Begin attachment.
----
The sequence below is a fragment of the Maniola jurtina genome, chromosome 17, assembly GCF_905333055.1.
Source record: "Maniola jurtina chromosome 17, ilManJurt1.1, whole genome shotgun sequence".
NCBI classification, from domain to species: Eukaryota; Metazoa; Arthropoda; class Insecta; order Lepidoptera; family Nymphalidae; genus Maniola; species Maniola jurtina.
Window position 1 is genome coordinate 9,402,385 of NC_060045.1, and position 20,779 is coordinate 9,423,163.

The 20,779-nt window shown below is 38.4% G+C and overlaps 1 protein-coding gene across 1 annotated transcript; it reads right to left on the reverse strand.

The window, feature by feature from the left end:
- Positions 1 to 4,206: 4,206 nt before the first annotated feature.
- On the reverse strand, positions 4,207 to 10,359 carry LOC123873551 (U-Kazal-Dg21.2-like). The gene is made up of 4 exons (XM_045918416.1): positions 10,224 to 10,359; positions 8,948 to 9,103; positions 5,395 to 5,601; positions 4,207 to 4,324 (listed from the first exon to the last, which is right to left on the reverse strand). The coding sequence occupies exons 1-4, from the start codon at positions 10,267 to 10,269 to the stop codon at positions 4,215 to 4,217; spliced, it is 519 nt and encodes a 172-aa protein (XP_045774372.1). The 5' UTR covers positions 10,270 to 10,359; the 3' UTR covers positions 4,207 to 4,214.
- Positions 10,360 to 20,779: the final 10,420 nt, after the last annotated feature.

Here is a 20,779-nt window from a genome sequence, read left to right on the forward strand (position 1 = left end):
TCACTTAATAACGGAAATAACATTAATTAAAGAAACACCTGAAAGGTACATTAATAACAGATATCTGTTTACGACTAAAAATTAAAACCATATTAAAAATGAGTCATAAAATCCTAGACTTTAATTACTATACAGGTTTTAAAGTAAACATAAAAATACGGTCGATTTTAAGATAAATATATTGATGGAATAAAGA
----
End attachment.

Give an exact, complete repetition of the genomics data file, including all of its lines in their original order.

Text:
The sequence below is a fragment of the Maniola jurtina genome, chromosome 17, assembly GCF_905333055.1.
Source record: "Maniola jurtina chromosome 17, ilManJurt1.1, whole genome shotgun sequence".
NCBI classification, from domain to species: Eukaryota; Metazoa; Arthropoda; class Insecta; order Lepidoptera; family Nymphalidae; genus Maniola; species Maniola jurtina.
Window position 1 is genome coordinate 9,402,385 of NC_060045.1, and position 20,779 is coordinate 9,423,163.

The 20,779-nt window shown below is 38.4% G+C and overlaps 1 protein-coding gene across 1 annotated transcript; it reads right to left on the reverse strand.

The window, feature by feature from the left end:
- Positions 1 to 4,206: 4,206 nt before the first annotated feature.
- On the reverse strand, positions 4,207 to 10,359 carry LOC123873551 (U-Kazal-Dg21.2-like). The gene is made up of 4 exons (XM_045918416.1): positions 10,224 to 10,359; positions 8,948 to 9,103; positions 5,395 to 5,601; positions 4,207 to 4,324 (listed from the first exon to the last, which is right to left on the reverse strand). The coding sequence occupies exons 1-4, from the start codon at positions 10,267 to 10,269 to the stop codon at positions 4,215 to 4,217; spliced, it is 519 nt and encodes a 172-aa protein (XP_045774372.1). The 5' UTR covers positions 10,270 to 10,359; the 3' UTR covers positions 4,207 to 4,214.
- Positions 10,360 to 20,779: the final 10,420 nt, after the last annotated feature.

Here is a 20,779-nt window from a genome sequence, read left to right on the forward strand (position 1 = left end):
TCACTTAATAACGGAAATAACATTAATTAAAGAAACACCTGAAAGGTACATTAATAACAGATATCTGTTTACGACTAAAAATTAAAACCATATTAAAAATGAGTCATAAAATCCTAGACTTTAATTACTATACAGGTTTTAAAGTAAACATAAAAATACGGTCGATTTTAAGATAAATATATTGATGGAATAAAGA